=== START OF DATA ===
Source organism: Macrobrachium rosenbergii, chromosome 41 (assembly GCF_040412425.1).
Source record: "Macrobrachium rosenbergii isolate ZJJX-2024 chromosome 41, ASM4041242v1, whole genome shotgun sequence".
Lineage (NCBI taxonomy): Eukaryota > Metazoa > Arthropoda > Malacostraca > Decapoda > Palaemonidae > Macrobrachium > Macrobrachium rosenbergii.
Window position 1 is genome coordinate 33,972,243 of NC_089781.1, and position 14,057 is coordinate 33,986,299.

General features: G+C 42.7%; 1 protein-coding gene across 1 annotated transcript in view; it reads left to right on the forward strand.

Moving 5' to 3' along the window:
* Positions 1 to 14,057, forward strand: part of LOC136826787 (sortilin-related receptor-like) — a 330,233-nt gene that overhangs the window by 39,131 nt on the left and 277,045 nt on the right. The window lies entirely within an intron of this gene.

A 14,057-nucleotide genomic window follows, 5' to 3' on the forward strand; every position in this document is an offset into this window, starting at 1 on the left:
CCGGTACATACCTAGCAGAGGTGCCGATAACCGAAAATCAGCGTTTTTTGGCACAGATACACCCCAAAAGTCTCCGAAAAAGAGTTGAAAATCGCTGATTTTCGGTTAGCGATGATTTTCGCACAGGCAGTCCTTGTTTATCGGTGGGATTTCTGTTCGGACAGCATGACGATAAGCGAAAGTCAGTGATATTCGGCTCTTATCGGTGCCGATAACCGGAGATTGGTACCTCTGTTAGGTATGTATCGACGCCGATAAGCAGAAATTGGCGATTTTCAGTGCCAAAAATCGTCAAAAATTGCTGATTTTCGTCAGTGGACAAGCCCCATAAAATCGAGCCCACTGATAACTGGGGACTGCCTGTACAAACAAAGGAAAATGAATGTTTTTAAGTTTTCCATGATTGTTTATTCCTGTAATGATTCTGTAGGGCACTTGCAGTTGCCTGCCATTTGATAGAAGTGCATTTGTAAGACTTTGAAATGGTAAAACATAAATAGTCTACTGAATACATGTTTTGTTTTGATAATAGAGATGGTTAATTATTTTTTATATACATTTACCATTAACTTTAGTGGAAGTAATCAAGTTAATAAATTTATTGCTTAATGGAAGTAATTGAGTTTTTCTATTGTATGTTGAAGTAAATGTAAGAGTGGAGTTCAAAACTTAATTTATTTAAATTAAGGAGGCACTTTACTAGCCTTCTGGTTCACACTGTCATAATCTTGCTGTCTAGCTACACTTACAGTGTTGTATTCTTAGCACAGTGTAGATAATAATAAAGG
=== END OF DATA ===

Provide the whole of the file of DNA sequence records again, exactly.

Source organism: Macrobrachium rosenbergii, chromosome 41 (assembly GCF_040412425.1).
Source record: "Macrobrachium rosenbergii isolate ZJJX-2024 chromosome 41, ASM4041242v1, whole genome shotgun sequence".
Lineage (NCBI taxonomy): Eukaryota > Metazoa > Arthropoda > Malacostraca > Decapoda > Palaemonidae > Macrobrachium > Macrobrachium rosenbergii.
Window position 1 is genome coordinate 33,972,243 of NC_089781.1, and position 14,057 is coordinate 33,986,299.

General features: G+C 42.7%; 1 protein-coding gene across 1 annotated transcript in view; it reads left to right on the forward strand.

Moving 5' to 3' along the window:
* Positions 1 to 14,057, forward strand: part of LOC136826787 (sortilin-related receptor-like) — a 330,233-nt gene that overhangs the window by 39,131 nt on the left and 277,045 nt on the right. The window lies entirely within an intron of this gene.

A 14,057-nucleotide genomic window follows, 5' to 3' on the forward strand; every position in this document is an offset into this window, starting at 1 on the left:
CCGGTACATACCTAGCAGAGGTGCCGATAACCGAAAATCAGCGTTTTTTGGCACAGATACACCCCAAAAGTCTCCGAAAAAGAGTTGAAAATCGCTGATTTTCGGTTAGCGATGATTTTCGCACAGGCAGTCCTTGTTTATCGGTGGGATTTCTGTTCGGACAGCATGACGATAAGCGAAAGTCAGTGATATTCGGCTCTTATCGGTGCCGATAACCGGAGATTGGTACCTCTGTTAGGTATGTATCGACGCCGATAAGCAGAAATTGGCGATTTTCAGTGCCAAAAATCGTCAAAAATTGCTGATTTTCGTCAGTGGACAAGCCCCATAAAATCGAGCCCACTGATAACTGGGGACTGCCTGTACAAACAAAGGAAAATGAATGTTTTTAAGTTTTCCATGATTGTTTATTCCTGTAATGATTCTGTAGGGCACTTGCAGTTGCCTGCCATTTGATAGAAGTGCATTTGTAAGACTTTGAAATGGTAAAACATAAATAGTCTACTGAATACATGTTTTGTTTTGATAATAGAGATGGTTAATTATTTTTTATATACATTTACCATTAACTTTAGTGGAAGTAATCAAGTTAATAAATTTATTGCTTAATGGAAGTAATTGAGTTTTTCTATTGTATGTTGAAGTAAATGTAAGAGTGGAGTTCAAAACTTAATTTATTTAAATTAAGGAGGCACTTTACTAGCCTTCTGGTTCACACTGTCATAATCTTGCTGTCTAGCTACACTTACAGTGTTGTATTCTTAGCACAGTGTAGATAATAATAAAGG